Prisons have cracked down on disruptive inmates by creating high-security segregation units with rules designed to cut off contact with the outside world, says the Associated Press. Pennsylvania prison officials want to put their most incorrigible inmates in solitary confinement and keep them from reading newspapers and magazines, or even possess personal photographs, for months and sometimes years. The state is asking the U.S. Supreme Court today to reject a claim by inmate advocates who say access to reading material and photos cannot be used as an incentive for troublesome inmates to behave themselves. The question is whether prisons can transform constitutionally protected rights, such as freedom of speech, into privileges that can be taken away unless inmates do as they are told.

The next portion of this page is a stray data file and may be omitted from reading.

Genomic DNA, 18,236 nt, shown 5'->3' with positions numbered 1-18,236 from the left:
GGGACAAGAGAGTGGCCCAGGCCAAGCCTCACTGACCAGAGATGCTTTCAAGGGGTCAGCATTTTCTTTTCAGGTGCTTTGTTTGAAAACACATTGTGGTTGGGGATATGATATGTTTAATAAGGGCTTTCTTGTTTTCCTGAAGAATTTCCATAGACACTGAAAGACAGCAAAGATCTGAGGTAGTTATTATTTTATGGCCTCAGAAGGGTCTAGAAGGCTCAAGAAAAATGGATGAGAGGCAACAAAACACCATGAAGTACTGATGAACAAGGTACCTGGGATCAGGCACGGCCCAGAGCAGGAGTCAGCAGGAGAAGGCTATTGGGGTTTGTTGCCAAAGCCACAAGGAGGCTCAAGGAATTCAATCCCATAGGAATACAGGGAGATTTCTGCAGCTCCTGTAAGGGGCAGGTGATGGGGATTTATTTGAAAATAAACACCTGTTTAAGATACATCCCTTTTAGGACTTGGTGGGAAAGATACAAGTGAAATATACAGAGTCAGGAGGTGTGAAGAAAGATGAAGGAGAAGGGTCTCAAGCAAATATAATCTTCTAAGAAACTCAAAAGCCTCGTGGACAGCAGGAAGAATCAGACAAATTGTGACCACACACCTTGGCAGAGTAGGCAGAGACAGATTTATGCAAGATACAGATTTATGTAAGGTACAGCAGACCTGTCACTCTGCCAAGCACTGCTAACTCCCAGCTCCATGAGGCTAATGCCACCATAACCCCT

The case’s outcome could affect prison operations nationwide if the justices require state officials to prove that their policies serve legitimate security and rehabilitative interests. The Bush administration says the Pennsylvania policy deserves deference by the courts because it involves maintaining order in prisons. Justice Samuel Alito won’t participate because he sided with Pennsylvania prison officials as a judge on the Philadelphia-based 3rd U.S. Circuit Court of Appeals.